So I’m a fledgling website grinding it out to generate meaningful content, create a friendly user experience, and fixe bugs, and now I have to consult a legal team to implement the most foundational publisher tool on the internet? This in itself is unsustainable, now think about the popular sites that you visit on the average day. They have targeted ads to the point that it probably creeps you out a bit. These adds come in, typically, from 10-40 different Ad Tech vendors. These companies’ sole purpose is connecting the publisher and the buyer. Many of them conduct auctions for “inventory” on publishers’ sites. To compete in the auction, the buyer is provided with data about the user, which they in turn plug algorithms designed to properly evaluate the inventory.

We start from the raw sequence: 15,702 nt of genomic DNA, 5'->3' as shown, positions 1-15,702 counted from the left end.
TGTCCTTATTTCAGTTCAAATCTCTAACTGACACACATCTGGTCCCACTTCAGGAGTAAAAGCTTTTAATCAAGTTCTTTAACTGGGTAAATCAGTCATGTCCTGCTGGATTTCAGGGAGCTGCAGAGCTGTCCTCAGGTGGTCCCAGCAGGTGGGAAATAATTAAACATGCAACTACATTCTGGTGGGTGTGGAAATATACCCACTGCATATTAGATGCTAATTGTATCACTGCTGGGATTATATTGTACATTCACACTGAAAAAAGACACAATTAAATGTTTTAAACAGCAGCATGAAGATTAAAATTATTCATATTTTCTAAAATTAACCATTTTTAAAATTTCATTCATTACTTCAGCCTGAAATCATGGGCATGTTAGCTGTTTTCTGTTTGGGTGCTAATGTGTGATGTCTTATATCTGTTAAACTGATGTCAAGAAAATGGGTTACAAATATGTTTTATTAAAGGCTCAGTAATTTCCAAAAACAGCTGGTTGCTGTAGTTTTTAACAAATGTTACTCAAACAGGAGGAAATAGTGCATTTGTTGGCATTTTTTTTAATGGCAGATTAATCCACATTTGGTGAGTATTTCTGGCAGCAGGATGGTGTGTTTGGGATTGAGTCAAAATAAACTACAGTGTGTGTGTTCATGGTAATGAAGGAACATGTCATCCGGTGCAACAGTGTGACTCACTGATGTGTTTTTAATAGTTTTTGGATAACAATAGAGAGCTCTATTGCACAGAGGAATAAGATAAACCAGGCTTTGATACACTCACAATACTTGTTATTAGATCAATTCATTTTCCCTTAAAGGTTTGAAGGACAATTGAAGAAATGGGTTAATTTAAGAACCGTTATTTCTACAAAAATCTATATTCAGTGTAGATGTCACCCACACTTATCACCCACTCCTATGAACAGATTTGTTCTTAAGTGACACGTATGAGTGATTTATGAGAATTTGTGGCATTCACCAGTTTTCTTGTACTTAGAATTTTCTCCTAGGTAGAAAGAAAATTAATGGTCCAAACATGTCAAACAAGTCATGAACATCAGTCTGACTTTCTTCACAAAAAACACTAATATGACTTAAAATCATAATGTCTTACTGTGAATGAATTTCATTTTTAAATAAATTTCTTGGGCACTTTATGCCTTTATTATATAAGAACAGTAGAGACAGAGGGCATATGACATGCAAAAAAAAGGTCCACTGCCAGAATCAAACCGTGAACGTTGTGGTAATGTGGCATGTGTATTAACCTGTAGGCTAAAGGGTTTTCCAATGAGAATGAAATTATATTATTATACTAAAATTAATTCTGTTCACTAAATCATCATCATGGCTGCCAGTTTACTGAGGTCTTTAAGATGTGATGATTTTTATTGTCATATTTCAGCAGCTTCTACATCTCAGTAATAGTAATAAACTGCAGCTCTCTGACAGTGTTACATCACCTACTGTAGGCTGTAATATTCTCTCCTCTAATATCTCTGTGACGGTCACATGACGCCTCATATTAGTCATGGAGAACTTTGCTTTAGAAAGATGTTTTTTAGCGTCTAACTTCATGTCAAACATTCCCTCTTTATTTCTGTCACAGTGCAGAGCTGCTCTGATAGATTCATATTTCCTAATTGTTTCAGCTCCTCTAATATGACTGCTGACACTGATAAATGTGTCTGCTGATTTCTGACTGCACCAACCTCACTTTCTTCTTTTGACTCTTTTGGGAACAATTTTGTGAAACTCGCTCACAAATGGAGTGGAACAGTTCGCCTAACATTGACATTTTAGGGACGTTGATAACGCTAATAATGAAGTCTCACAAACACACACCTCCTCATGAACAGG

So as a publisher, you now need to approach each of these companies to determine if they have the technical capabilities to ensure compliance with GDPR on your site(s). But at the end of the day, the publisher carries so much more liability since their article about ‘The Uses of Broccoli In Italian Cooking’, is the initial point of the data breach. And for a lot of the companies doing this service, it is technically impossible to ensure compliance for each and every publisher, because there is such a wide array of possibly unique tech on the page.

So what’s a blogger to do with the regulation rapidly approaching (it goes into effect Friday, May 25th)? My advice is to take cover until the dust clears. Honestly, it is going to be so easy to catch violations when this is rolled out, that there will be people doing it for a living. In fact, this person found a GDPR violation on the EU parliament website in less than 5 minutes.